Is America the land of DREAMers?

Back to Article
Back to Article

Is America the land of DREAMers?

Riley Preiss, Staff Writer

Hang on for a minute...we're trying to find some more stories you might like.


Email This Story






The DREAM Act, short for Development, Relief, and Education for Alien Minors, is a bill in Congress that would have granted legal status to certain undocumented immigrants brought to the United States as children and educated here. Since 2001, there have been various versions of the bill; however, the law has failed to be passed by Congress every time. In recent years the term “DREAMer” has been adapted to describe undocumented immigrant children brought up and educated in the U.S. The term not only represents the bill but its double meaning, the idea that these kids aspire to have a better life, a better education, a more optimistic future, and essentially to live the “American dream.”

The latest version of the Dream Act, introduced in 2017, would facilitate the path to U.S. citizenship for people who are either undocumented, have DACA (Deferred Action for Childhood Arrivals program) or temporary protected status (TPS), in addition to those who graduate from U.S. high schools and attend college, enter the workforce, or enlist in the military. DACA, launched in 2012 by President Obama, has changed the lives of young immigrants in our country. They’ve received temporary permission to stay in the U.S., employment authorization, and the ability to reapply for employment permission in two-year periods. Though they still have a long road to go to receive permanent citizenship, that’s where the 2017 DREAM Act would have come into play. However, the Trump Administration signed an order ending support of the DACA program in September 2017, in an effort to increase immigration enforcement and crack down on illegal immigrants as their political campaign promised. They gave a six-month deadline to Congress to pass the legislation. Six months brings us to now… it’s March and the impending end of the program has led to demonstrations across the United States in support of DACA.

At the National Mall in Washington DC, signs sporting slogans like “Undocumented and UNafraid,” “Let My People Stay,” and “No Dream… No Deal” can be spotted.  A statement released from United We Dream, an organization that campaigns for undocumented youth, criticizes the recent efforts against DACA exclaiming that “Until now, Trump and Republican leaders have pulled Republican votes away from three bipartisan proposals to fix the crisis and have stood in the way of the Dream Act.” So far courts have blocked Trump’s order to end DACA protections. The U.S. Supreme Court decided last week not to hear arguments in a California case on the subject, leaving the program in place for those who have already applied. Currently more than 90 percent of DACA recipients are either employed or in school. And as commonly emphasized by immigrant advocates, less than one percent of recipients had their DACA statues rescinded due to illegal activity. “With the controversy across the country, immigrant youth and their allies are calling on the House of Representatives to pass a narrow and permanent solution to protect immigrant youth from deportation,” the Together We Dream statement said.  The White House is currently blaming the lack of administration on the Democratic Party. Trump tweeted out, “It’s March 5th and the Democrats are nowhere to be found on DACA. Gave them 6 months, they just don’t care. Where are they? We are ready to make a deal!” It has been disputed that Democrats have not made Dreamers enough of a priority in recent months despite the fact that they side with DACA.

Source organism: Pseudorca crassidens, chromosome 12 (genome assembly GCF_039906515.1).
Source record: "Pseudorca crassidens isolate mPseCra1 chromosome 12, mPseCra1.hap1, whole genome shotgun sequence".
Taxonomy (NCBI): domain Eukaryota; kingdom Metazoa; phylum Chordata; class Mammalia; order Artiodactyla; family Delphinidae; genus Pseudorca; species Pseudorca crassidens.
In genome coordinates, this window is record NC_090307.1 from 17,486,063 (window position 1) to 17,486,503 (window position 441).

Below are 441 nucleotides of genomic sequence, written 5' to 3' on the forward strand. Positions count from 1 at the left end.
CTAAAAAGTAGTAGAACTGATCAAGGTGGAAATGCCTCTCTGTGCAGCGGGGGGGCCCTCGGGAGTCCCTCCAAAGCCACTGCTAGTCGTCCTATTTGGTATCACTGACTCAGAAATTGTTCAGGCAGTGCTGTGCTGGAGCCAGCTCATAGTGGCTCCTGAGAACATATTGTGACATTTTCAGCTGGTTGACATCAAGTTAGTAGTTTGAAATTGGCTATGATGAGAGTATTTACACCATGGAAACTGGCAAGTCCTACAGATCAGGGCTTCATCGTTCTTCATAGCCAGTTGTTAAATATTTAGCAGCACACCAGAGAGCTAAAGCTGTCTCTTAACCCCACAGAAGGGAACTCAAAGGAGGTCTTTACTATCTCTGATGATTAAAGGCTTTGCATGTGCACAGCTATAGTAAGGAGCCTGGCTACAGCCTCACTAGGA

The controversy surrounding the DREAM Act is far from resolution. For 16 years now Democrats and Republicans have disputed and weighed the benefits and consequences of passing different variations of this law. This is definitely not the last you will hear of the DREAM Act, especially based on the current political climate of the United States and how long it takes for decisions to be made. DREAMs can be pretty unpredictable, especially in America, and we will just have to wait and see where this one leads us.

UPDATE (May 7, 2018): As of April 24, 2018, a federal judge has ruled that the protections of the 2017 DACA program must stay in place and that the government must resume accepting new applications. District of Columbia Judge John D. Bates determined that the Trump administration’s decision to terminate the program because it was “unlawful” is in his words, “virtually unexplained.” He deemed it “arbitrary and capricious because the department failed adequately to explain its conclusion that the program was unlawful.” This decision is to stay for 90 days (which will bring us to July) and in that time The Department of Homeland Security, the administrators of the program, is being given the opportunity to better explain its reason for cancelling it. If they fail to do so then the department “must accept and process new as well as renewal DACA applications.” This decision comes as the third in recent months against Trump’s rollback of DACA (there had been two junctions issued by federal judges in San Francisco and Brooklyn), although this is the first in which the government is required to accept new applications to the program.

* photo via Google Images under the Creative Commons license